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A Republican governor who actually wants more people to vote

St. Louis Post Dispatch

Monday, September 4, 2017  |  Editorial  |  By the Editorial Board

Election Issues (not candidates) (39) , Governor (44)
Illinois has become the 10th state in the past three years to adopt a form of automatic voter registration, which expands the number of people eligible to vote. In an era when many red states — and the Trump administration — are trying to reduce access to the ballot, it’s notable that Illinois’ Republican governor, Bruce Rauner, signed the measure into law.

These are the kinds of praiseworthy moves that help bridge the nation’s unhealthy partisan divide. Rauner had vetoed a similar measure last year, saying it could “inadvertently open the door to voter fraud and run afoul of federal election law.” This year he and the Democratic Legislature cooperated, and Rauner signed the bill Aug. 28.

The new law links the driver’s license registry with the state’s voter registration system. When Illinoisans apply for or renew a driver’s license, they’ll automatically be registered to vote unless they opt out.

Automatic voter registration is generally seen as a progressive issue, with Democrats believing those least likely to be registered would support Democratic candidates and causes. Most of the 10 states that have adopted automatic registration lean Democratic, though West Virginia, Alaska and Georgia certainly don’t. An 11th state, deep-red North Dakota, has the best voter registration law in the country: none. Anyone 18 or older who meets residency requirements can cast a ballot.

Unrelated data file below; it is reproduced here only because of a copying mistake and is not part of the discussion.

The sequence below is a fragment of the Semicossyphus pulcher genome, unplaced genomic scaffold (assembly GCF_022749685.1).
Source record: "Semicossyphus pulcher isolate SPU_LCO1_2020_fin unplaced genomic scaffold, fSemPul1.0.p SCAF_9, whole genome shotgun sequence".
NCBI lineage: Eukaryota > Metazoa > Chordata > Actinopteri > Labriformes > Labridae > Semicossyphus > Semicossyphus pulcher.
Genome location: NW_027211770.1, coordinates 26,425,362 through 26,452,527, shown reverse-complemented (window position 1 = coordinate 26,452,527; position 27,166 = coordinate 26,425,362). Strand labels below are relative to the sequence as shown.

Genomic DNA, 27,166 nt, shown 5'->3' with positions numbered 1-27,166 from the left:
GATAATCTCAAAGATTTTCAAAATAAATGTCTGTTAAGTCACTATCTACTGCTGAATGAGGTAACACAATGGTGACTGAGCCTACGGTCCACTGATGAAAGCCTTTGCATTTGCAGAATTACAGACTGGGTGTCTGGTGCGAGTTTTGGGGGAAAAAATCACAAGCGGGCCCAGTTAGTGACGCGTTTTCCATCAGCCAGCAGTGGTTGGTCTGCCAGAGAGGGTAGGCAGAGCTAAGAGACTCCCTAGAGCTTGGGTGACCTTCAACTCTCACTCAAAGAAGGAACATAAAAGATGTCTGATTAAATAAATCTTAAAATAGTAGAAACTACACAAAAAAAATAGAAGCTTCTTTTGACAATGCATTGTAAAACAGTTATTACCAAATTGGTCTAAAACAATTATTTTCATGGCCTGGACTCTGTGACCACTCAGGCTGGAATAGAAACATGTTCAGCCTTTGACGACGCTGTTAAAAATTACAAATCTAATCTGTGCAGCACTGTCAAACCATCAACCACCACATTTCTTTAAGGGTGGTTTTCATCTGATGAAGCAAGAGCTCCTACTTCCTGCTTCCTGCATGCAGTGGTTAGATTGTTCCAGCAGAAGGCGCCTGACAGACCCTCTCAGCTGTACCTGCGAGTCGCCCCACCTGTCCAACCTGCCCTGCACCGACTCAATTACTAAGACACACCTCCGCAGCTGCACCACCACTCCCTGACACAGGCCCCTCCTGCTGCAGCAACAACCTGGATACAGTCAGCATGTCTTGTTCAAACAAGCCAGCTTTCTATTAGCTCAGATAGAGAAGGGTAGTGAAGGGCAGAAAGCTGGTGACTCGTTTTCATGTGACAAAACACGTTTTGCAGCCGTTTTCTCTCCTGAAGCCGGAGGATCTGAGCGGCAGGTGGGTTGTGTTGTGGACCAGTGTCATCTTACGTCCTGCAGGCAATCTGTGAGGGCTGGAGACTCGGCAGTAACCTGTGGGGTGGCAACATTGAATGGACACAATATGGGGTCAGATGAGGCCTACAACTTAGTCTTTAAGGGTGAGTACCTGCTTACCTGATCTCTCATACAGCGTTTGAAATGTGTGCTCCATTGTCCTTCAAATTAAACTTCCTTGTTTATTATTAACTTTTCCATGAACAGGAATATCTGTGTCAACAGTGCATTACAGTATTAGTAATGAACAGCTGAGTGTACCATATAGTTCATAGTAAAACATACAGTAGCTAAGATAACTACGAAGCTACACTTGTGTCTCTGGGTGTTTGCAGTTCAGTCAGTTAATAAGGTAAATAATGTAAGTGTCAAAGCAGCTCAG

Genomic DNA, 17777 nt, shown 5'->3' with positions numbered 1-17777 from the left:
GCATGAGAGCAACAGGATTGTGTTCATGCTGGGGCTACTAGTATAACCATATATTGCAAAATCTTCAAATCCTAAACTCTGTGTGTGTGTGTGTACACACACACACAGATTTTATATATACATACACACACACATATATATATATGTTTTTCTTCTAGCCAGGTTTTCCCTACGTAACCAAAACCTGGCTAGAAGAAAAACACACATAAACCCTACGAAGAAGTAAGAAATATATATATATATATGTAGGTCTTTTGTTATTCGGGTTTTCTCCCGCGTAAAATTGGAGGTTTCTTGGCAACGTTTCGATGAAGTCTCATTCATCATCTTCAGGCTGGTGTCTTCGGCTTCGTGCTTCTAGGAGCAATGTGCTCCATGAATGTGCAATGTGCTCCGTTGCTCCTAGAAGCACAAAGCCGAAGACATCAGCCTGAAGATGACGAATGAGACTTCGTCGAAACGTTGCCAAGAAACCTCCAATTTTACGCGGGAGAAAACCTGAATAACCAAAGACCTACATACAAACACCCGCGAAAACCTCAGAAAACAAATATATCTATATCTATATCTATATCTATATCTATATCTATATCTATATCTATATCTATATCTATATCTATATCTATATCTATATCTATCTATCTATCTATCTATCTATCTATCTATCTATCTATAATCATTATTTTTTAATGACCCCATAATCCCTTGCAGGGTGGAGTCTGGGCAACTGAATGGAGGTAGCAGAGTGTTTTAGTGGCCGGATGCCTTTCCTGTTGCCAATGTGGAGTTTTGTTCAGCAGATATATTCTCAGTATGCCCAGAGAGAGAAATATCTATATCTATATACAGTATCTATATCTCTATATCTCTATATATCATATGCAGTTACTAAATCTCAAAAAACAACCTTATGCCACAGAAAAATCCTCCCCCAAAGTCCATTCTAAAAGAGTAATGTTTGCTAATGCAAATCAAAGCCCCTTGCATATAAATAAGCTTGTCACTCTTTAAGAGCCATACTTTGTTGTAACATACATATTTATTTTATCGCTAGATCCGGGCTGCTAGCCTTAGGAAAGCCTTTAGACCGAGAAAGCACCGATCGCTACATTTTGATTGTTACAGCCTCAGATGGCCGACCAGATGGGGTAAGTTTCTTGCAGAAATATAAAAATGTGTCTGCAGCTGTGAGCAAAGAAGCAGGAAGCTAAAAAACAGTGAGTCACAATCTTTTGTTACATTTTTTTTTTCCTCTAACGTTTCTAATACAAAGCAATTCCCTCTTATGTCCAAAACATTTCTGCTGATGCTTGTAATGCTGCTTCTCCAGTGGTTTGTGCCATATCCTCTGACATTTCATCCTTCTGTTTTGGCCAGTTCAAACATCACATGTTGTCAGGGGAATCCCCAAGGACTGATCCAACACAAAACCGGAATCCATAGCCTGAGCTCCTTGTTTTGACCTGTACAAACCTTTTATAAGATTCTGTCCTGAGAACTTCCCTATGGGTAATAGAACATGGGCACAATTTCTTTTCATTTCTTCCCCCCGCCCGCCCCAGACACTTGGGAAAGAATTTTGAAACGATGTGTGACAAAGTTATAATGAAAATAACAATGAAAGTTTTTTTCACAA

This is as it should be. Any sort of voter registration holds down participation in the most fundamental right of democratic government.

For Democrats, getting voters registered is only half the battle. People who aren’t motivated to register often aren’t motivated to vote, either. In Oregon, Democrats actually lost legislative seats after automatic registration began. After it began in Georgia, Republican Karen Handel beat Democrat Jon Ossoff in a high-profile special congressional election in June.

Still in most states, Republicans have taken steps to suppress Democratic votes, including in Missouri, where the GOP legislature put a photo ID amendment on last November’s ballot. At the national level, President Donald Trump appointed Kansas Secretary of State Kris Kobach and Vice President Mike Pence to investigate voter fraud, which studies have shown to be effectively nonexistent.

In Kansas, Kobach made unproven allegations about rampant voter fraud. Given power by the Legislature to investigate it, Kobach got nine convictions among Kansas’ 1.8 million voters in two years, most of them confused seniors casting absentee ballots.

Trump’s Justice Department also entered the fray, dropping an Obama-era challenge to Texas’ voter ID law and backing off a challenge to Ohio’s purging of inactive voters from voter rolls. The U.S. Supreme Court will hear the case next month.

American demographics are slowly getting more blue. Republicans are fighting this tide on every front, including restricting the right the vote. Rauner should be proud to be an exception.